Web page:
Organic residues in iron age II pottery vessels from Jneneh, Jordan

Abdulraouf S. Mayyas, Khaled A. Douglas

Research output: Contribution to journalArticle

1 Citation (Scopus)

Abstract

This paper discusses the analysis and occurrence of organic residues in Iron Age II pottery sherds excavated at the site of Jneneh. Gas chromatography - mass spectrometry was used for separation and identification of organic constituents. Conventional solvent extraction and alkaline hydrolysis (saponification) were used for the extraction of residues preserved in their fabrics. Three sherds among six unwashed and unhandled sherds showed significant preservation of organic constituents derived from natural materials. The results provide data on the occurrence of beeswax that could have been intentionally added on the internal surface of a collared-rim jar for storing liquid substances or dry goods. Unintentional occurrence of beeswax as a result of storing honey including beeswax fragments of the honeycomb is also possible. In addition, biomarkers of plant oil were detected in a medium jug and a small jar that might have been used for daily needs, such as food preparation. The absence of significant organic constituents in the other three vessels could be attributed to the degradation overtime during burial.

Original languageEnglish
Pages (from-to)31-44
Number of pages14
JournalMediterranean Archaeology and Archaeometry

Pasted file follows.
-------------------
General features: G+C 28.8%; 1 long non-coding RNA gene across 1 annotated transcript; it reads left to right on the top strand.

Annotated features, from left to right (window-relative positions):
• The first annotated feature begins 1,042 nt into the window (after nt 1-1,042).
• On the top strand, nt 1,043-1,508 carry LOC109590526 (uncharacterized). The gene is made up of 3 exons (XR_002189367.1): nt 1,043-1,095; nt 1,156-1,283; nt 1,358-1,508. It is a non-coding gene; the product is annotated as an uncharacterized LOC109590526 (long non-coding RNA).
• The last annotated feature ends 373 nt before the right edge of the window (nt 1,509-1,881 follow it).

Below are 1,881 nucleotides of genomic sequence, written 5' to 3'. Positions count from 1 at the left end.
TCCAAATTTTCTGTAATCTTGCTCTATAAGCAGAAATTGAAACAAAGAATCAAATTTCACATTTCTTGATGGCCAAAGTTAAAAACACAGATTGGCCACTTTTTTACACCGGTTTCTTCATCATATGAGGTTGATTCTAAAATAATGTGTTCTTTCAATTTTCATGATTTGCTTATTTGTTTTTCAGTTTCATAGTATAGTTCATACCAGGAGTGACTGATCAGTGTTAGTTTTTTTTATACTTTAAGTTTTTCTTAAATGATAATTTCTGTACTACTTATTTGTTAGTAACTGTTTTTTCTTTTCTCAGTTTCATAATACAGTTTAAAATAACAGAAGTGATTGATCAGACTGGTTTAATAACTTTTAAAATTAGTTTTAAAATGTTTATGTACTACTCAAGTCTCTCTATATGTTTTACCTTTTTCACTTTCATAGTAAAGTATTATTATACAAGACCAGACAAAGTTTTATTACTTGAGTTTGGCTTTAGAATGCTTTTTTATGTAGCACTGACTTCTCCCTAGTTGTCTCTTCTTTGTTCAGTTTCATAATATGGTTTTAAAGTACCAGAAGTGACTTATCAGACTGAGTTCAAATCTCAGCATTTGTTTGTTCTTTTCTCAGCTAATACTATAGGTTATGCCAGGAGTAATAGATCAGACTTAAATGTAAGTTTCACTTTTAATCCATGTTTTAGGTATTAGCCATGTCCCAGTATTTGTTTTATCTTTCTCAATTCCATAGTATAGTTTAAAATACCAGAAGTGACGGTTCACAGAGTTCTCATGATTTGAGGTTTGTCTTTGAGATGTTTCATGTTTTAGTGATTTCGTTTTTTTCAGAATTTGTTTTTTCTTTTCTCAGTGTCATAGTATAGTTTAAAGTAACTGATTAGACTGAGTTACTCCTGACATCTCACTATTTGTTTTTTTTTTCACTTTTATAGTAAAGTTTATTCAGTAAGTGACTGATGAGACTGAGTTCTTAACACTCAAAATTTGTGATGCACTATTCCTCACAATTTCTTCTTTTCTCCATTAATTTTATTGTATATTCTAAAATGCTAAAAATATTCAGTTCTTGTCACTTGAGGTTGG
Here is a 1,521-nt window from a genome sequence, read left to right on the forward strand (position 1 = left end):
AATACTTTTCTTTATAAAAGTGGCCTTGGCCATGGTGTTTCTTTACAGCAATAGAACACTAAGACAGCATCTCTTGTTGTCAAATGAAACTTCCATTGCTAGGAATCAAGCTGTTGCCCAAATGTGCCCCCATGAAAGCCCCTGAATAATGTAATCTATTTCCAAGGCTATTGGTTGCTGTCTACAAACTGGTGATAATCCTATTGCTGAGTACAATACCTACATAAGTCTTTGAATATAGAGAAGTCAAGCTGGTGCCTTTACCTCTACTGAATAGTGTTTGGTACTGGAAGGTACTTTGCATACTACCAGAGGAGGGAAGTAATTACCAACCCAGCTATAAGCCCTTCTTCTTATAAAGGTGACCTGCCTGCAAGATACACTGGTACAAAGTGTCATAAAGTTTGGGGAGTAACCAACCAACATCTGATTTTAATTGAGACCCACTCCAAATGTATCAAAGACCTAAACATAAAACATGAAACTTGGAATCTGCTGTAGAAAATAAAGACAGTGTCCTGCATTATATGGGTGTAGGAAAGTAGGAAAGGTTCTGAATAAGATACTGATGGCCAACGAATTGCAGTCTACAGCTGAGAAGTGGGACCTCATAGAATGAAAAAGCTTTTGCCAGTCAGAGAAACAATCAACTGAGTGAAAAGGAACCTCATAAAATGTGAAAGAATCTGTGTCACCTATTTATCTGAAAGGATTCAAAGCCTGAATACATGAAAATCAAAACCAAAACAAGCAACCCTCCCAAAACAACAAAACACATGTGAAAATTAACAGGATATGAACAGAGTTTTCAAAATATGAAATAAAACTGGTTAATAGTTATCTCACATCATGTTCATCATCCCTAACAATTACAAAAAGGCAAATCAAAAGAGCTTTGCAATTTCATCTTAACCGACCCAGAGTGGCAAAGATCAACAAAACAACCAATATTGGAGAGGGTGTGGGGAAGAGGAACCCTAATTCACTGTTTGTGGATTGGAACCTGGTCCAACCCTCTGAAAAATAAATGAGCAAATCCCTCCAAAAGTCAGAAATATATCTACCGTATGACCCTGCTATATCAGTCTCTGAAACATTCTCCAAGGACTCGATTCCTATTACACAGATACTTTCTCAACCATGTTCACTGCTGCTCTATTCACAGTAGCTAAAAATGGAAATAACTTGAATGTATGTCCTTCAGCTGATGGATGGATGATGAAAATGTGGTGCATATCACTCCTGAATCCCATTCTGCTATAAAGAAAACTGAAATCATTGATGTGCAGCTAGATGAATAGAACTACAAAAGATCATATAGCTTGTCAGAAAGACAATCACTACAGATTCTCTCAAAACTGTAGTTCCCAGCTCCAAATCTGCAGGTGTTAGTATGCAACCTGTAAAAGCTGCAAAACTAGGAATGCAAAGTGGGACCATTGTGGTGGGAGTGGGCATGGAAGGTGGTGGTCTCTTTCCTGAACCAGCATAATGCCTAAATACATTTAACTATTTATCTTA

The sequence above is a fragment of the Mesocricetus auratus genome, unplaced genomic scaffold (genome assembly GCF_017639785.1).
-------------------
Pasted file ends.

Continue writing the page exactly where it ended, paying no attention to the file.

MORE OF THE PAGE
Volume15
Issue number3
DOIs
Publication statusPublished - 2015

Fingerprint

overtime
Jordan
funeral
food
Iron Age
Pottery Vessels
Constituent
Organic Residues
Beeswax
Jar

Keywords

  • Ammonite pottery
  • Beeswax
  • Biomarker
  • Ceramic
  • Extraction
  • Gas chromatography - mass spectrometry
  • Iron age pottery
  • Jneneh
  • Lipid
  • Organic residue

ASJC Scopus subject areas

  • Archaeology
  • Archaeology

Cite this

Organic residues in iron age II pottery vessels from Jneneh, Jordan. / Mayyas, Abdulraouf S.; Douglas, Khaled A.

In: Mediterranean Archaeology and Archaeometry, Vol. 15, No. 3, 2015, p. 31-44.

Research output: Contribution to journalArticle

@article{278fefd832964350b4bb6126c9fb9396,
title = "Organic residues in iron age II pottery vessels from Jneneh, Jordan",
abstract = "This paper discusses the analysis and occurrence of organic residues in Iron Age II pottery sherds excavated at the site of Jneneh. Gas chromatography - mass spectrometry was used for separation and identification of organic constituents. Conventional solvent extraction and alkaline hydrolysis (saponification) were used for the extraction of residues preserved in their fabrics. Three sherds among six unwashed and unhandled sherds showed significant preservation of organic constituents derived from natural materials. The results provide data on the occurrence of beeswax that could have been intentionally added on the internal surface of a collared-rim jar for storing liquid substances or dry goods. Unintentional occurrence of beeswax as a result of storing honey including beeswax fragments of the honeycomb is also possible. In addition, biomarkers of plant oil were detected in a medium jug and a small jar that might have been used for daily needs, such as food preparation. The absence of significant organic constituents in the other three vessels could be attributed to the degradation overtime during burial.",